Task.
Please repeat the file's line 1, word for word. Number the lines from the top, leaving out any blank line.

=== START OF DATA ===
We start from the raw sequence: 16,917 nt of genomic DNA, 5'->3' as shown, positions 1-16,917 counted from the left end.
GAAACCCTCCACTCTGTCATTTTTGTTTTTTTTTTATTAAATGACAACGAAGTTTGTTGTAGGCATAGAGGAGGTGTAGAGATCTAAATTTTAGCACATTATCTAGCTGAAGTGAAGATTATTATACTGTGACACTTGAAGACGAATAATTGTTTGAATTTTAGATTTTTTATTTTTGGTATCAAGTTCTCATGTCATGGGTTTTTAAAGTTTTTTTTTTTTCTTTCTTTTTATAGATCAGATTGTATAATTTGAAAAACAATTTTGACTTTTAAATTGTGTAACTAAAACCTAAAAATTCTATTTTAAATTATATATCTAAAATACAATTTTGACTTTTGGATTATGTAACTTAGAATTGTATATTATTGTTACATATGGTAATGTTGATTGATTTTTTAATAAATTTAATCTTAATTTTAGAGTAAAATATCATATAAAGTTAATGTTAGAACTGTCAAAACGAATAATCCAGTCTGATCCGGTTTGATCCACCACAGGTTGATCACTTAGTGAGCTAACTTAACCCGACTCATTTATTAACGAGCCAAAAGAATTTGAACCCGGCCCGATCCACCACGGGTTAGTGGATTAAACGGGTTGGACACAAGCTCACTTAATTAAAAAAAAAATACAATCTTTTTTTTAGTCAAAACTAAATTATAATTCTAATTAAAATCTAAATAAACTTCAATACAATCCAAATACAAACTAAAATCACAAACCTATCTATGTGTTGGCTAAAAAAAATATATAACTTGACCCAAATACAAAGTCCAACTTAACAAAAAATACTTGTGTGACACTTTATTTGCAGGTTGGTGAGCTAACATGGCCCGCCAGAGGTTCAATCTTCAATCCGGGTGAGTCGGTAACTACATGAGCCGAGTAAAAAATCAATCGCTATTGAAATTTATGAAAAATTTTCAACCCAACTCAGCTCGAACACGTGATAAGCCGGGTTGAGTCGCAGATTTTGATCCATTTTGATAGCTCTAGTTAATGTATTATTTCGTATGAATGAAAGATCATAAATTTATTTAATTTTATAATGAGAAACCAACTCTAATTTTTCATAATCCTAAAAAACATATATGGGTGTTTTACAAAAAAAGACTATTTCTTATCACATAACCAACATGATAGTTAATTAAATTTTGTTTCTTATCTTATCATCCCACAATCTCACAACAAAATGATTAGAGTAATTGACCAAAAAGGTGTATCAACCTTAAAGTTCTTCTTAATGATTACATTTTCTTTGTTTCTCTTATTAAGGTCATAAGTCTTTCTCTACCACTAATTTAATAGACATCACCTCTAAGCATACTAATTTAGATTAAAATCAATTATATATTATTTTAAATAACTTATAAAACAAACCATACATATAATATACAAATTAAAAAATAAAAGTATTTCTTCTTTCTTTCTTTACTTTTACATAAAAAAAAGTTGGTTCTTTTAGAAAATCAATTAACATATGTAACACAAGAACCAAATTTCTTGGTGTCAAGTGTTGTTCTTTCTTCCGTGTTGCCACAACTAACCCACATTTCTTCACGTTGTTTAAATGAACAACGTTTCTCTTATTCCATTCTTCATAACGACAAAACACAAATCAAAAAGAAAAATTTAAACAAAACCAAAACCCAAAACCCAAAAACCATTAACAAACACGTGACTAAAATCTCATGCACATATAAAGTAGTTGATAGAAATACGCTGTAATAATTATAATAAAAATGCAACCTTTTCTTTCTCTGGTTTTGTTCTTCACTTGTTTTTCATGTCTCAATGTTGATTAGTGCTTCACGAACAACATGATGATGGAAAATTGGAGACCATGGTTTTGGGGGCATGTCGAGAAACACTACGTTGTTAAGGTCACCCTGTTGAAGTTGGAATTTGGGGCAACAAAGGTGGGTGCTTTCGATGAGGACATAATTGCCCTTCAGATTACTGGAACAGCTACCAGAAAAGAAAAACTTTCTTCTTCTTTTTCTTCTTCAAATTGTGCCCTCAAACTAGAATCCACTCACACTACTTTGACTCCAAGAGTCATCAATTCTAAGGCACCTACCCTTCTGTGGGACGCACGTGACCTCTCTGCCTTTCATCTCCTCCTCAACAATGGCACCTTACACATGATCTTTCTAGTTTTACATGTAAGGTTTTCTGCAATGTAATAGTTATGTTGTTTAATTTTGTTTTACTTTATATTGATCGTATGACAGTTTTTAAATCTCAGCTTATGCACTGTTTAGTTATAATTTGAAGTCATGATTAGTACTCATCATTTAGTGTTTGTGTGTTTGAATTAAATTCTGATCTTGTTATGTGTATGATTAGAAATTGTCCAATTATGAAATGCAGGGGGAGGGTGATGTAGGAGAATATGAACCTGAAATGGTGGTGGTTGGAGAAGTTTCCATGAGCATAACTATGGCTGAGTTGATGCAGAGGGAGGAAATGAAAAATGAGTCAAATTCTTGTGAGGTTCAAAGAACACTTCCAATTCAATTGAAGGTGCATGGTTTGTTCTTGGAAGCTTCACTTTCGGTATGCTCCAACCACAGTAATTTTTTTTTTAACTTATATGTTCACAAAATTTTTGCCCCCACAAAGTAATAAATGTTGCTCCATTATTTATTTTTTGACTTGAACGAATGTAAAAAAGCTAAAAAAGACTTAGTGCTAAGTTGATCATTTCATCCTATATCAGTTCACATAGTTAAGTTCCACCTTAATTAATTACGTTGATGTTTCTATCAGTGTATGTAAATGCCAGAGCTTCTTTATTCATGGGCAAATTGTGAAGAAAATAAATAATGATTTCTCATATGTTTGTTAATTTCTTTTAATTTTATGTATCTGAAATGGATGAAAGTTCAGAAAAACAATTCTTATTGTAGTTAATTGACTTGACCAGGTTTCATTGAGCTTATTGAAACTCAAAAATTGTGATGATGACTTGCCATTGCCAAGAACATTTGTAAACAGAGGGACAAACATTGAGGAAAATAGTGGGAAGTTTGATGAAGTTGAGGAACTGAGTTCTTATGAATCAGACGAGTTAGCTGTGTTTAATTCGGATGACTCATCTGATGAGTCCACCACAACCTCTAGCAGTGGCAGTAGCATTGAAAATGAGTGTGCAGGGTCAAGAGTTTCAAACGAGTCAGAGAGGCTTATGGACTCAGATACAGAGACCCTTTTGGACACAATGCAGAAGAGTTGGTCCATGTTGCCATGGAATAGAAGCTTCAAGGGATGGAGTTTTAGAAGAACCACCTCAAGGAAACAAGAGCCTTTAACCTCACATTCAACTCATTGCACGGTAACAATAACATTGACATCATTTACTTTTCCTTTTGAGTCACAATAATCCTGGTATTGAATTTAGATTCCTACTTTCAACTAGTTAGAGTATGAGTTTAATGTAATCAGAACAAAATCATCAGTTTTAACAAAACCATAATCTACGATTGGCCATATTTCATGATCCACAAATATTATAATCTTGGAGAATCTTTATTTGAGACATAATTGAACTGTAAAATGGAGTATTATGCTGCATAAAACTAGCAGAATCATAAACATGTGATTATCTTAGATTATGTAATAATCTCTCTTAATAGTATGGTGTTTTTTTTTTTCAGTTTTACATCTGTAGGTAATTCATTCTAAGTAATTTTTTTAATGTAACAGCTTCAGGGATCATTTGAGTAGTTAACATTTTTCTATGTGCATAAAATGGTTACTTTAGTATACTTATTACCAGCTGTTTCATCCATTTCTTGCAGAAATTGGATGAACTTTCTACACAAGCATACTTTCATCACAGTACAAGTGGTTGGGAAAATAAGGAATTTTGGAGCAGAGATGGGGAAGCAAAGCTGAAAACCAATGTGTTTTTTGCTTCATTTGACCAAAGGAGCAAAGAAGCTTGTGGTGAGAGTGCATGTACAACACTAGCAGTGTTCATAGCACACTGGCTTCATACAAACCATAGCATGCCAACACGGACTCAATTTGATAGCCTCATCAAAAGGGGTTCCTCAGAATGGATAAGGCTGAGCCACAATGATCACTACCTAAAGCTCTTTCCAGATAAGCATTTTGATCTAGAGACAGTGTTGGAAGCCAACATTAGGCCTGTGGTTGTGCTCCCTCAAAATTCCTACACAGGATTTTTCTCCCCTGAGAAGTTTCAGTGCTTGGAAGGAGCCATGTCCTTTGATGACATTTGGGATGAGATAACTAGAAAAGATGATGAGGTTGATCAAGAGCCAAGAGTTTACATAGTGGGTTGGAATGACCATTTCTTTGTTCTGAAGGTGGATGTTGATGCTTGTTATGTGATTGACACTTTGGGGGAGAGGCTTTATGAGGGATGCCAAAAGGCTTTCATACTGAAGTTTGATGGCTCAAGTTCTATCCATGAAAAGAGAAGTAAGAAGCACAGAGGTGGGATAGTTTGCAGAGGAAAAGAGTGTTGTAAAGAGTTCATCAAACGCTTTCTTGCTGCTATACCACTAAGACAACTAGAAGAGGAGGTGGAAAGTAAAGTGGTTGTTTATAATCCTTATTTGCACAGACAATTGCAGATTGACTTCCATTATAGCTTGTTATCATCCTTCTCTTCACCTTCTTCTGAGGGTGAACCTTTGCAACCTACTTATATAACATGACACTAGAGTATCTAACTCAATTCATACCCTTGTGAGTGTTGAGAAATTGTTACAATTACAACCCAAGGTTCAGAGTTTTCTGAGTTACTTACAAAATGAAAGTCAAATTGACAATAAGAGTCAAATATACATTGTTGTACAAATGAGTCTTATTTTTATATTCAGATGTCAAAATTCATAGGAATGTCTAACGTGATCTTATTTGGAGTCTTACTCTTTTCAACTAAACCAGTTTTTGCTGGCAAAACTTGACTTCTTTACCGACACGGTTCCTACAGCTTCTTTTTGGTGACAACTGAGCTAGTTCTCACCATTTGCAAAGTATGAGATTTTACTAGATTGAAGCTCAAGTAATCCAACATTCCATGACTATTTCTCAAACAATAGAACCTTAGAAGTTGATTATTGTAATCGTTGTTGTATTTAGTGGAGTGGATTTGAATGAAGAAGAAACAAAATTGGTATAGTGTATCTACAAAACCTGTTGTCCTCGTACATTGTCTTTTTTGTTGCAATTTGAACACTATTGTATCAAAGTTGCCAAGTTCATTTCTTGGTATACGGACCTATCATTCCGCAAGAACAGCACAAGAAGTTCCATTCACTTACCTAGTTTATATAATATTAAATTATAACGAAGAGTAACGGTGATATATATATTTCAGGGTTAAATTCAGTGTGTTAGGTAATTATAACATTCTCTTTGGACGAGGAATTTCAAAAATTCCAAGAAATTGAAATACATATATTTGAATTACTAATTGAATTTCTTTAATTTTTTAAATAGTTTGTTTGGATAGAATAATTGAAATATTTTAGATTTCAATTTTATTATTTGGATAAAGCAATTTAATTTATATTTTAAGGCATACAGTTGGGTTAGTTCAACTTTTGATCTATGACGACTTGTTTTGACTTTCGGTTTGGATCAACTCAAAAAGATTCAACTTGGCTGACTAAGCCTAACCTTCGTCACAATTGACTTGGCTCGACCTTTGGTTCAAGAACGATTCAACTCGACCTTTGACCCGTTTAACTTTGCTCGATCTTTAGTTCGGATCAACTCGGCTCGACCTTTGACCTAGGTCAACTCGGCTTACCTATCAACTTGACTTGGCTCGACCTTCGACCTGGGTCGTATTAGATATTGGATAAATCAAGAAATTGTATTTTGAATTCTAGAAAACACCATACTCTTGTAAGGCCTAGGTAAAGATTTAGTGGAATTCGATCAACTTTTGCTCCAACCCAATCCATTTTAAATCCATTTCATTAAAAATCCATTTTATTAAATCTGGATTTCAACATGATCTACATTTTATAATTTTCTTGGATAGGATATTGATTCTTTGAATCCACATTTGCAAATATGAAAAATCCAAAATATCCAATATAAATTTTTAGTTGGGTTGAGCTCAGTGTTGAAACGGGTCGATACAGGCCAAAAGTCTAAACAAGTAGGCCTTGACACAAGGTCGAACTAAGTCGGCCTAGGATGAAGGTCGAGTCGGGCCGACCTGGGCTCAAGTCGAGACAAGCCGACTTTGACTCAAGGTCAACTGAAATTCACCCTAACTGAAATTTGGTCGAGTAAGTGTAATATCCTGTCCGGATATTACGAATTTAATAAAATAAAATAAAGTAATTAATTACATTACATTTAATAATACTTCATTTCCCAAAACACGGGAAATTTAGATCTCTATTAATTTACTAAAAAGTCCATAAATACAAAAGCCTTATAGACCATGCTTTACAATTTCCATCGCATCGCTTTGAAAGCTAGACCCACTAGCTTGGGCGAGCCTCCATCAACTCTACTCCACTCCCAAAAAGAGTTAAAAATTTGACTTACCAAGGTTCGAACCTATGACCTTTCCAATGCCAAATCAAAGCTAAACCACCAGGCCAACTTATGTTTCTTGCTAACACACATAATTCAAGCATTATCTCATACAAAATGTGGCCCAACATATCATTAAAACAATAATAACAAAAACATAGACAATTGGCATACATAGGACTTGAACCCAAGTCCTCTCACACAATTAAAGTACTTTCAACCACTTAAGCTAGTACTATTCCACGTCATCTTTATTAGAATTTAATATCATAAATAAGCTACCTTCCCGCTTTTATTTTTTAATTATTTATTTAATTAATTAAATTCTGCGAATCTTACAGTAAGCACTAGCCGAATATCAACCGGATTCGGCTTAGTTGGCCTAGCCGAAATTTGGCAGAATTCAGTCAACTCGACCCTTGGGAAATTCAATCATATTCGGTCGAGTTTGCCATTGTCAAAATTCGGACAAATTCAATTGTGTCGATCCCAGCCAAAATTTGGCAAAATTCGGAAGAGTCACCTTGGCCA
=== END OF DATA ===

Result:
We start from the raw sequence: 16,917 nt of genomic DNA, 5'->3' as shown, positions 1-16,917 counted from the left end.